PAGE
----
Audio: Haitians describe harsh lives, failures of resettlement

Here’s a feature story that ran in yesterday’s Free Speech Radio News newscast:

President Martelly and officials commemorate the third anniversary of the quake on January 12, 2013.

President Martelly and officials commemorate the third anniversary of the quake on January 12, 2013.

Script:

Saturday marked the third anniversary of Haiti’s earthquake. UN Special Envoy to Haiti Bill Clinton flew in for a brief, somber ceremony held with Haiti’s President, Michel Martelly, at a mass grave outside the capital city. FSRN’s Ansel Herz brings us the voices of Haitians who lost their homes in the quake, who still languish in makeshift tent camps.

AMBIENT SOUND TENT CAMPS

Walking through the Carradeux camp in Port-au-Prince, it’s easy to get lost. 10,000 families live here. At the entrance, there are neat rows of transitional shelters – wooden one-room shacks.

Then comes a maze of tents and tarp coverings crowding together on the dusty hillside. This area is called “Refuge,” and it predates the official, front section of the camp.

An international NGO once provided Refuge with potable water, but has long since left. Now people trek to the edge of the camp to purchase water for 8 centers a bucket. This task usually falls to the children.

In front of one tarp shelter, Guerdy Charles sits on the ground as a friend combs her hair. She said she lost her SISTER, aunt, uncle, and home in the quake.

She’s been here three years. But she manages, she says.

FEMALE V/O CHARLES: “You can find a person who lets you borrow a little money, you go in the street to sell something when you can, and you feed your kids, try to keep them in school.”

MANY DISPLACED PEOPLE QUESTION how much longer will they be ABLE TO STAY here. Two years ago, Port-au-Prince’s camp population was at its peak – nearly 2 million people. Today, there are still an estimated 360,000 people in the camps.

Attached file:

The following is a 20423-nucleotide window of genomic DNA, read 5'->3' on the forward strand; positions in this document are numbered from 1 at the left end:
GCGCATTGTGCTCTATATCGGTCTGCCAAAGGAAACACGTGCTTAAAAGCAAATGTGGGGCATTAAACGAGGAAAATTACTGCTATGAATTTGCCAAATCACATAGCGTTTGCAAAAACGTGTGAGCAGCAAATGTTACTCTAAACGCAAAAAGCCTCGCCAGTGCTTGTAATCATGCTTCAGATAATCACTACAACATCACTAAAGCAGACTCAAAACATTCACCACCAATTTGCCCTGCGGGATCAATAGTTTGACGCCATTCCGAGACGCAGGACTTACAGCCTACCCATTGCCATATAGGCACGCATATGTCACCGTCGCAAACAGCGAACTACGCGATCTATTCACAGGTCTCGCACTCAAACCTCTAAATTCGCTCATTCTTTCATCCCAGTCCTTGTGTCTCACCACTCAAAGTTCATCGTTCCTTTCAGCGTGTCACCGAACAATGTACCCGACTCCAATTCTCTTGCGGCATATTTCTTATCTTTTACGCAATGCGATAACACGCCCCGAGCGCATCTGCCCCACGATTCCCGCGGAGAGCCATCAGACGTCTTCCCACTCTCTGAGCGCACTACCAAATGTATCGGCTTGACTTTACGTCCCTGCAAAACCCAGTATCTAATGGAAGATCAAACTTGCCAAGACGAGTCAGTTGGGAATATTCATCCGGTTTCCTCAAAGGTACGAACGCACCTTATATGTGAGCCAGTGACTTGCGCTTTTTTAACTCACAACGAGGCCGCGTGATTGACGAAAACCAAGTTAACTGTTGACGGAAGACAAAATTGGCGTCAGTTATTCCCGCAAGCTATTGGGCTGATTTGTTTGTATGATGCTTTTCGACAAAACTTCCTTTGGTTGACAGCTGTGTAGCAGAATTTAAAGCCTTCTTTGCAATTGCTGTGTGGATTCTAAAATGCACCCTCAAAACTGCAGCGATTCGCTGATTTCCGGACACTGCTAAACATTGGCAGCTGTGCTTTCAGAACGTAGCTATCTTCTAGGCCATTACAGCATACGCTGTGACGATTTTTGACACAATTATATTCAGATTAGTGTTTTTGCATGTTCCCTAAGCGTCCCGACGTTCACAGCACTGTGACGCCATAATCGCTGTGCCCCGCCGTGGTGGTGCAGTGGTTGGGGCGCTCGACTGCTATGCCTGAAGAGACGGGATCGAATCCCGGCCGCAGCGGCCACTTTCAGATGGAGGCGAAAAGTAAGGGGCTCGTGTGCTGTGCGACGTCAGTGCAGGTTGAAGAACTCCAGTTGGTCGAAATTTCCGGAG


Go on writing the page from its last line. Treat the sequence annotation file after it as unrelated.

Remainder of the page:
Aid groups point to the removal of over a 1 million people from the camps as a sign of success. But many were forcibly evicted, or chose to leave the camps as conditions deteriorated. Only 25% of that reduction has come from official relocation efforts.

The International Federation of the Red Cross says it’s moved 10,000 families out of the camps since the earthquake. The Red Cross offered rental subsidies plus livelihood grants, including facilitating moves out to Haiti’s rural provinces. Its goal for the coming year is resettle another 5,000 families across 15 camps.

Martinez Ascuncion, a community coordinator with the organization, said the program has been so successful that all the other major aid groups have adopted it.

But she acknowledged that in the Refuge section of Carradeux, a majori ty of earthquake victims rejected the Red Cross’ offers for resettlement. It’s been almost a year since the Red Cross completely withdrew from the camp, after many families did move out.